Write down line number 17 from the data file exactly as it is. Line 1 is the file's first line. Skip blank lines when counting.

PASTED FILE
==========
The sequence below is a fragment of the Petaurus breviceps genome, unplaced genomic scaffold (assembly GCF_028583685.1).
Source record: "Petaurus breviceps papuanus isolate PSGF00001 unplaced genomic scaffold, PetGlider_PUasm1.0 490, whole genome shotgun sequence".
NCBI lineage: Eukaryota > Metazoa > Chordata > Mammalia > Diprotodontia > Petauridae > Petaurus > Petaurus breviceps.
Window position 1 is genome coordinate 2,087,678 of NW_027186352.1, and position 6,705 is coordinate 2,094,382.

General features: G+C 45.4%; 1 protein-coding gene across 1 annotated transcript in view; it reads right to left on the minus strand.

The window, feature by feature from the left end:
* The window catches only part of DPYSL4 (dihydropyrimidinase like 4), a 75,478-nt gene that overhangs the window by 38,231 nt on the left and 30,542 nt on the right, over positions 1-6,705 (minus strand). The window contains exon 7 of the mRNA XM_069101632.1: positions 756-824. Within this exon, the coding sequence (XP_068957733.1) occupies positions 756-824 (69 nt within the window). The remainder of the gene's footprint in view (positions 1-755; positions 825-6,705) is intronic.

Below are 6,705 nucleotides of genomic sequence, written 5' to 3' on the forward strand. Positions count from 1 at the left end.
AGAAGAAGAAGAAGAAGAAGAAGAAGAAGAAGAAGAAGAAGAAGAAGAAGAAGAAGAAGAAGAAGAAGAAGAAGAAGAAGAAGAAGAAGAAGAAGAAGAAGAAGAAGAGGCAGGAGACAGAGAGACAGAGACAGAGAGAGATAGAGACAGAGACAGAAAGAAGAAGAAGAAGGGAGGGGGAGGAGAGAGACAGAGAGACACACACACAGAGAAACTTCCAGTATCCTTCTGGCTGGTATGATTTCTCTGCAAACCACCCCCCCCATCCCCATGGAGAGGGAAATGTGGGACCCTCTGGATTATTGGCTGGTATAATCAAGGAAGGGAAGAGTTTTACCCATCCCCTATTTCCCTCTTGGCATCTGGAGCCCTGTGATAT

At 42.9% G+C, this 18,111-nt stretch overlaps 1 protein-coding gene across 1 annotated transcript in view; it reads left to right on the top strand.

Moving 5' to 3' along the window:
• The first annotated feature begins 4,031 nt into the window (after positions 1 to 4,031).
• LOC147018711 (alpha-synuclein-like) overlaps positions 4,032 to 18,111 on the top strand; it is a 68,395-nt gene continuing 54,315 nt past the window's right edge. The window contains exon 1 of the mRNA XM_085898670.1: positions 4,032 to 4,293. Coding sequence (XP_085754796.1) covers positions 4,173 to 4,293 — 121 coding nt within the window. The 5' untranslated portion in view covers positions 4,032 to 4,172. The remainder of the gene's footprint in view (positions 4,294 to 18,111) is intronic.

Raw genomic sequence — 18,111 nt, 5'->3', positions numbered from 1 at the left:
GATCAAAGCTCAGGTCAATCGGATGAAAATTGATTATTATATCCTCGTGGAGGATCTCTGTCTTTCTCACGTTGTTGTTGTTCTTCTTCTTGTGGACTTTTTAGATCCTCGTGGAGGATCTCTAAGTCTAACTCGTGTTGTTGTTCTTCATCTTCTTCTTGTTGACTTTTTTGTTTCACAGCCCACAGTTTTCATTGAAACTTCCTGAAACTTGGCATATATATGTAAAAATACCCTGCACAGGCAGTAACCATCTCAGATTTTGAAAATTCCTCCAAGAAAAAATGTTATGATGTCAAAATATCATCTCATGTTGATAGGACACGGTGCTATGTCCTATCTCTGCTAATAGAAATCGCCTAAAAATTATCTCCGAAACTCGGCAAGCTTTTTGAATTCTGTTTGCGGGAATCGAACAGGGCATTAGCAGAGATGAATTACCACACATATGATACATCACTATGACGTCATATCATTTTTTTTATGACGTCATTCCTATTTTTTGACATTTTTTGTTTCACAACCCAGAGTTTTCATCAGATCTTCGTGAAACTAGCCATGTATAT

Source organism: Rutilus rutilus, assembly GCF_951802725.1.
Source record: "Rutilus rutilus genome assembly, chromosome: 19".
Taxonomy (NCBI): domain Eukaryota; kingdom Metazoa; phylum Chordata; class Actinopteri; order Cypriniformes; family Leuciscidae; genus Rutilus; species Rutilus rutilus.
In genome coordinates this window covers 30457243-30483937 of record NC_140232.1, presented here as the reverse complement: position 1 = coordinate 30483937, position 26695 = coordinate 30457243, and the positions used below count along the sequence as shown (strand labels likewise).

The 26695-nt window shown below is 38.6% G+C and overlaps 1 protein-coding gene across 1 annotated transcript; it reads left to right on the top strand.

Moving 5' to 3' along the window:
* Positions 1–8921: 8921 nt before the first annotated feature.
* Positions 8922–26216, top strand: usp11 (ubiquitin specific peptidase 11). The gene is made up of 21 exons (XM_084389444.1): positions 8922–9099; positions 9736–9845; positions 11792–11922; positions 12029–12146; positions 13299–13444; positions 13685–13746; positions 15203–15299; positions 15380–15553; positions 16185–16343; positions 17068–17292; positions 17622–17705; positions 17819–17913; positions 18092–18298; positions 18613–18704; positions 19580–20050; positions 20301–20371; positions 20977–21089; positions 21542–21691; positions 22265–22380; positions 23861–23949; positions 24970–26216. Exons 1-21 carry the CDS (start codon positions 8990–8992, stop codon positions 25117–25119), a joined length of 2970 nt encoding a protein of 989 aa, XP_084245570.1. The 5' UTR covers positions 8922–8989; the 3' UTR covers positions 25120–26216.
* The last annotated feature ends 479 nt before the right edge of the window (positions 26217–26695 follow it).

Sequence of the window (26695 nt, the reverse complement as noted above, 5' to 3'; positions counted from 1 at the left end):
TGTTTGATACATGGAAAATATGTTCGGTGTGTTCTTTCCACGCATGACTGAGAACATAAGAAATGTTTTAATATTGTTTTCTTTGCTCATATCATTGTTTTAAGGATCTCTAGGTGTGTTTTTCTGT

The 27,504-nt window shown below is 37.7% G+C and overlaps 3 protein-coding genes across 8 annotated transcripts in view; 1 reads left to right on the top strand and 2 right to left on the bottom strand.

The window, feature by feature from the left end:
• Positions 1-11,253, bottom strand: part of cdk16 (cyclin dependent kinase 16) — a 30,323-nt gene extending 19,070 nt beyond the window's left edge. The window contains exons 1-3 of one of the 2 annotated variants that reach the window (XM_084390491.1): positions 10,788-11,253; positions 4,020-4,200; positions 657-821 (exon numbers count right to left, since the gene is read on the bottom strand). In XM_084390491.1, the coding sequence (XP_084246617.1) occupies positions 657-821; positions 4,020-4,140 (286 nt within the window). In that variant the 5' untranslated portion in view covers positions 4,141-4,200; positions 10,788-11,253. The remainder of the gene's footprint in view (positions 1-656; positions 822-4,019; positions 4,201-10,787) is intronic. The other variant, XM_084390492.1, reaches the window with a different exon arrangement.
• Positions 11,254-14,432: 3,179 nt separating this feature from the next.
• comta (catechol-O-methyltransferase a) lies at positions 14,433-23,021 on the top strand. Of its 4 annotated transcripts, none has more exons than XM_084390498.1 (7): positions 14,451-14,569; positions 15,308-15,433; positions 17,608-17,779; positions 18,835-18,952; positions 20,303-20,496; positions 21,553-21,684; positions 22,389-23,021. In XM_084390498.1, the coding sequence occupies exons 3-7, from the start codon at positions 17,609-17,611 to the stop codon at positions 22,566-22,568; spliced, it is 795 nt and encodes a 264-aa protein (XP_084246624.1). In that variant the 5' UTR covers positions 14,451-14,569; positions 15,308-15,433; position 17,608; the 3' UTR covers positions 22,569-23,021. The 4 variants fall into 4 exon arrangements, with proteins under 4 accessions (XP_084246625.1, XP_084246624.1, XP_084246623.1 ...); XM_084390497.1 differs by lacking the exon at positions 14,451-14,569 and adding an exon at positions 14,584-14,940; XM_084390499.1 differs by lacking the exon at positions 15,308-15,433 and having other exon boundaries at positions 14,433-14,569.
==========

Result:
Source record: "Rutilus rutilus genome assembly, chromosome: 19".